top officers and staff describe the organization.

If the chief executive talks about the bank as "I" -- "I have a strong lending portfolio" -- rather than "we," this is a highly controlled bank.

In such organizations, the employees usually refer to the top people as "they" -- indicating that the staff has little power.

When a contact person says "this is their policy" rather than "this is OUR policy," you know that empowerment is minimal. This employee probably has to take your request up the line instead of handling it directly.

Such distancing often stems from a controlling CEO, but it can also result from poor decisions at the time of merger or acquisition.I learned of an employee whose bank had been sold just before her 25th anniversary with it.

The old bank's policy had been to award a two-week bonus, a long weekend off, and a gold watch for such loyalty.

Well, this employee did not get the gold watch. You can imagine how that affected her attitude and enthusiasm.

In contrast, another acquisitive bank I know makes a point of rewarding longevity according to when the employee started at the acquired bank. Also, at first it rewards people according to the old bank's policies.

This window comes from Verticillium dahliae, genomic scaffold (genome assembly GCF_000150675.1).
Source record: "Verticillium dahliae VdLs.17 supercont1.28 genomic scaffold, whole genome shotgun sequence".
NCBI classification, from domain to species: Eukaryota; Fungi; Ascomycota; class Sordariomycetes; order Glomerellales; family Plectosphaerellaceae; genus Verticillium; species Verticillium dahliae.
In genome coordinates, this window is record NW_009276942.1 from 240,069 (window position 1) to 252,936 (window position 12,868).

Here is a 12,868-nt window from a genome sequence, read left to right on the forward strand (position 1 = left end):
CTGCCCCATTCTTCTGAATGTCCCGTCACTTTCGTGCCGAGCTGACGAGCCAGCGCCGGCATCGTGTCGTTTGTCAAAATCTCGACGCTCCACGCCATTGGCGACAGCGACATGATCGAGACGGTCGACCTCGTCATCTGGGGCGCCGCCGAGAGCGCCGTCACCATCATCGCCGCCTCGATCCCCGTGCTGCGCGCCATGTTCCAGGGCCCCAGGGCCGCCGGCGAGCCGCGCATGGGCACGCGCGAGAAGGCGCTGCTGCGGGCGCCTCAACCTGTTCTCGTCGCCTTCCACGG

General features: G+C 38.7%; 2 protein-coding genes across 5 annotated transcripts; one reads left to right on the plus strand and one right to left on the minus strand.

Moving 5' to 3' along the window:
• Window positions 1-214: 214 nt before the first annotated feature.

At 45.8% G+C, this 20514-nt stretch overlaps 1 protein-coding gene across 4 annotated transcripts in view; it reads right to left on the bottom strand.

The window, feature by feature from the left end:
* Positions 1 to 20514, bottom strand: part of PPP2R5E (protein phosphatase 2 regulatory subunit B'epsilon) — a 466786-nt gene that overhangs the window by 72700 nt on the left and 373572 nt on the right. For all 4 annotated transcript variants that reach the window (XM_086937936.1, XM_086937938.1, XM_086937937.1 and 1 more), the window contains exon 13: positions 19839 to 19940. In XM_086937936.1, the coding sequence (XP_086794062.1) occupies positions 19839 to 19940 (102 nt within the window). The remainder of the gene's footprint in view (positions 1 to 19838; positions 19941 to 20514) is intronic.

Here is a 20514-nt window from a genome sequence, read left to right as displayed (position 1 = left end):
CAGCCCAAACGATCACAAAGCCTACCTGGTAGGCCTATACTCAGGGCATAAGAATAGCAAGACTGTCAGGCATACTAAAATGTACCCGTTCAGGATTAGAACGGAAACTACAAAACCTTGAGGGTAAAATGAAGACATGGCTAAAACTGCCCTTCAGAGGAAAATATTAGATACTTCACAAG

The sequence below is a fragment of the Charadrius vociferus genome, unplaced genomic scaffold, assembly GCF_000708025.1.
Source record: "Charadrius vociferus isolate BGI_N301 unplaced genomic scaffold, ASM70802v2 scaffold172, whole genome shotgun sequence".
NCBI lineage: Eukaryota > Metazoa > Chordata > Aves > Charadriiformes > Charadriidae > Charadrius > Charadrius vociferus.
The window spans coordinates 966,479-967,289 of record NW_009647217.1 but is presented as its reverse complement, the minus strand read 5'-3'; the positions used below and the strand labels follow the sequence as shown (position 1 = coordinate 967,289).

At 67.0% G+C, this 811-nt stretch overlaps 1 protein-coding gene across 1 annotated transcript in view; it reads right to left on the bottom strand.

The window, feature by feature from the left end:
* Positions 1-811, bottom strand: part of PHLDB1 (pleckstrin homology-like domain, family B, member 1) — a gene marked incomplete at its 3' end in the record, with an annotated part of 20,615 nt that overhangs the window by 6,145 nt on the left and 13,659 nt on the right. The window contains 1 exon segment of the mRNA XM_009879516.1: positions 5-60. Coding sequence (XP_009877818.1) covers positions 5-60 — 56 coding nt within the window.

The CEO of the acquirer bank proudly reports that when it buys another, he goes to that bank's lobby at 8 a.m. the next day, calls in as much staff as can be spared from serving customers, and announces:

"I want to tell you three things:

"First, no one will be fired.

"Second, no salary will be cut.

"Third, we want you to stay."

This immediately helps calm fears. And the bank has a reputation for keeping its word and doing as much as possible to bolster the morale of the new employees.

This CEO told me that directors of a bank that his is buying will often accept a lower price because they know their people will get respect and a fair deal.

Another banker reportedly took a very different posture: "Look," he said, "I treated my people fairly while they worked for me. What happens next to them is not my concern. I want the best price I can get."

One bank president came to a recent seminar at Rutgers University and was asked:

"What do you look for in employees when hiring them?"

He replied: Acceptance of change. Integrity. A desire to serve customers.

He also stressed that attitude means more than aptitude in making the bank run smoothly.

But developing a good attitude is as much or more the task of senior management as of the people being brought on board.

Like so much else in business and banking, employee attitudes start at the top. They are shaped by policies on subjects ranging from attrition and firing down to whether a 25-year employee of an acquired bank still gets the anniversary watch. Mr. Nadler, an American Banker contributing editor, is a professor of finance at Rutgers University Graduate School of Management

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